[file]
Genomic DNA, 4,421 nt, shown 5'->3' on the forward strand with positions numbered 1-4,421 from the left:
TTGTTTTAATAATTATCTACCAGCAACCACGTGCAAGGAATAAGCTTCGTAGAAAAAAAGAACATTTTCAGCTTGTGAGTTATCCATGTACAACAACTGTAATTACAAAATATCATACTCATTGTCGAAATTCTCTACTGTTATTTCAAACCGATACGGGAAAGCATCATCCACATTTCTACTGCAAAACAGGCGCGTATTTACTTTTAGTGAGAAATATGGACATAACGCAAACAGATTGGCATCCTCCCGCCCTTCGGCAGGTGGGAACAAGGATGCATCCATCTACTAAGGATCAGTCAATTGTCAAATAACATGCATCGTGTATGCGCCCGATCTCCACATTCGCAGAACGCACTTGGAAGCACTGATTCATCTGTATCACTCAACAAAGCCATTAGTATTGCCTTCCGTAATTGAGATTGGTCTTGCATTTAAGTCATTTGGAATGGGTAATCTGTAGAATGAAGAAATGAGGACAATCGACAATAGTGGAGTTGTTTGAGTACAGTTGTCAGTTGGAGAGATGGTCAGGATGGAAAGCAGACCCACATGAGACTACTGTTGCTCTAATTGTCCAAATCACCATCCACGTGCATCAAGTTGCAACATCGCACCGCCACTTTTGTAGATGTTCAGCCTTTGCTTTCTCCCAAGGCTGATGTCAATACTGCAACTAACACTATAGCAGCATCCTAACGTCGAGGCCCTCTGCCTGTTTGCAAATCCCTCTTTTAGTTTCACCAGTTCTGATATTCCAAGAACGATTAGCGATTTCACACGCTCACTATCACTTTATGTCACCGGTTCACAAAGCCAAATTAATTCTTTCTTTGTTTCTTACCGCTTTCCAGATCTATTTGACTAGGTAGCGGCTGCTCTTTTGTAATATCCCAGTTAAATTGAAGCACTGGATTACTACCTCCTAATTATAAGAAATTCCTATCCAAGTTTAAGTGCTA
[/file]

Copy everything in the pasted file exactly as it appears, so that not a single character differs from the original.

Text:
Genomic DNA, 4,421 nt, shown 5'->3' on the forward strand with positions numbered 1-4,421 from the left:
TTGTTTTAATAATTATCTACCAGCAACCACGTGCAAGGAATAAGCTTCGTAGAAAAAAAGAACATTTTCAGCTTGTGAGTTATCCATGTACAACAACTGTAATTACAAAATATCATACTCATTGTCGAAATTCTCTACTGTTATTTCAAACCGATACGGGAAAGCATCATCCACATTTCTACTGCAAAACAGGCGCGTATTTACTTTTAGTGAGAAATATGGACATAACGCAAACAGATTGGCATCCTCCCGCCCTTCGGCAGGTGGGAACAAGGATGCATCCATCTACTAAGGATCAGTCAATTGTCAAATAACATGCATCGTGTATGCGCCCGATCTCCACATTCGCAGAACGCACTTGGAAGCACTGATTCATCTGTATCACTCAACAAAGCCATTAGTATTGCCTTCCGTAATTGAGATTGGTCTTGCATTTAAGTCATTTGGAATGGGTAATCTGTAGAATGAAGAAATGAGGACAATCGACAATAGTGGAGTTGTTTGAGTACAGTTGTCAGTTGGAGAGATGGTCAGGATGGAAAGCAGACCCACATGAGACTACTGTTGCTCTAATTGTCCAAATCACCATCCACGTGCATCAAGTTGCAACATCGCACCGCCACTTTTGTAGATGTTCAGCCTTTGCTTTCTCCCAAGGCTGATGTCAATACTGCAACTAACACTATAGCAGCATCCTAACGTCGAGGCCCTCTGCCTGTTTGCAAATCCCTCTTTTAGTTTCACCAGTTCTGATATTCCAAGAACGATTAGCGATTTCACACGCTCACTATCACTTTATGTCACCGGTTCACAAAGCCAAATTAATTCTTTCTTTGTTTCTTACCGCTTTCCAGATCTATTTGACTAGGTAGCGGCTGCTCTTTTGTAATATCCCAGTTAAATTGAAGCACTGGATTACTACCTCCTAATTATAAGAAATTCCTATCCAAGTTTAAGTGCTA